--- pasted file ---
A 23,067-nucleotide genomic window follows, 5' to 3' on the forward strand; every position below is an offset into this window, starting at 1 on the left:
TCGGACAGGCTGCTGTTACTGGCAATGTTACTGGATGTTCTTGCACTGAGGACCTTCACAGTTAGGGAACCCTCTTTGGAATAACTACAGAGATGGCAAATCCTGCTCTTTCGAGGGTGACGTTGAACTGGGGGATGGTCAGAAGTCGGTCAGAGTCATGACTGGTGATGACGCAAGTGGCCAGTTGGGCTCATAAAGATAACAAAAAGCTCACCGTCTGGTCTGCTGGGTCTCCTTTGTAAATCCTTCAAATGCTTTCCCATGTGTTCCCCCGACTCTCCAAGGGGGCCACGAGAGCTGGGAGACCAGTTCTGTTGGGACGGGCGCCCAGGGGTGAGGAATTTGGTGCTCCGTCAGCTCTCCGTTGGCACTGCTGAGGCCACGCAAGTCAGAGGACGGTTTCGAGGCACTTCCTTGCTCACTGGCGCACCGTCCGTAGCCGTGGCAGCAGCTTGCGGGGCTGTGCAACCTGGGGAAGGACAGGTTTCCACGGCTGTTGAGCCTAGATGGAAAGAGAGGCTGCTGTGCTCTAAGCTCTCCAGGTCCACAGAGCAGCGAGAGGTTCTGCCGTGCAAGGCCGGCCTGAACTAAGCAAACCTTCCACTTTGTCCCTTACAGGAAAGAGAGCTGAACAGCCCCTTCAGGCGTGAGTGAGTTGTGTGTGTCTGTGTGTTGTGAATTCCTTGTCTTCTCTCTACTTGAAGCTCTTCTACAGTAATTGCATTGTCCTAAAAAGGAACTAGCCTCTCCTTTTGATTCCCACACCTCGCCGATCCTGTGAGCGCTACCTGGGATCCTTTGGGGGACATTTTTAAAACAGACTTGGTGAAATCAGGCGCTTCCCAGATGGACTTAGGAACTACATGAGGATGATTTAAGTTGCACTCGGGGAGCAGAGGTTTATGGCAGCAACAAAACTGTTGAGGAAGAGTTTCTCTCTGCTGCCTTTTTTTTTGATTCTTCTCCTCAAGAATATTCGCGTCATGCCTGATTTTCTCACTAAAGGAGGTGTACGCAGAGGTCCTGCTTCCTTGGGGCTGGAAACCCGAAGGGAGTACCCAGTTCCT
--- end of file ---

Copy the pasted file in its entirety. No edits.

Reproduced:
A 23,067-nucleotide genomic window follows, 5' to 3' on the forward strand; every position below is an offset into this window, starting at 1 on the left:
TCGGACAGGCTGCTGTTACTGGCAATGTTACTGGATGTTCTTGCACTGAGGACCTTCACAGTTAGGGAACCCTCTTTGGAATAACTACAGAGATGGCAAATCCTGCTCTTTCGAGGGTGACGTTGAACTGGGGGATGGTCAGAAGTCGGTCAGAGTCATGACTGGTGATGACGCAAGTGGCCAGTTGGGCTCATAAAGATAACAAAAAGCTCACCGTCTGGTCTGCTGGGTCTCCTTTGTAAATCCTTCAAATGCTTTCCCATGTGTTCCCCCGACTCTCCAAGGGGGCCACGAGAGCTGGGAGACCAGTTCTGTTGGGACGGGCGCCCAGGGGTGAGGAATTTGGTGCTCCGTCAGCTCTCCGTTGGCACTGCTGAGGCCACGCAAGTCAGAGGACGGTTTCGAGGCACTTCCTTGCTCACTGGCGCACCGTCCGTAGCCGTGGCAGCAGCTTGCGGGGCTGTGCAACCTGGGGAAGGACAGGTTTCCACGGCTGTTGAGCCTAGATGGAAAGAGAGGCTGCTGTGCTCTAAGCTCTCCAGGTCCACAGAGCAGCGAGAGGTTCTGCCGTGCAAGGCCGGCCTGAACTAAGCAAACCTTCCACTTTGTCCCTTACAGGAAAGAGAGCTGAACAGCCCCTTCAGGCGTGAGTGAGTTGTGTGTGTCTGTGTGTTGTGAATTCCTTGTCTTCTCTCTACTTGAAGCTCTTCTACAGTAATTGCATTGTCCTAAAAAGGAACTAGCCTCTCCTTTTGATTCCCACACCTCGCCGATCCTGTGAGCGCTACCTGGGATCCTTTGGGGGACATTTTTAAAACAGACTTGGTGAAATCAGGCGCTTCCCAGATGGACTTAGGAACTACATGAGGATGATTTAAGTTGCACTCGGGGAGCAGAGGTTTATGGCAGCAACAAAACTGTTGAGGAAGAGTTTCTCTCTGCTGCCTTTTTTTTTGATTCTTCTCCTCAAGAATATTCGCGTCATGCCTGATTTTCTCACTAAAGGAGGTGTACGCAGAGGTCCTGCTTCCTTGGGGCTGGAAACCCGAAGGGAGTACCCAGTTCCT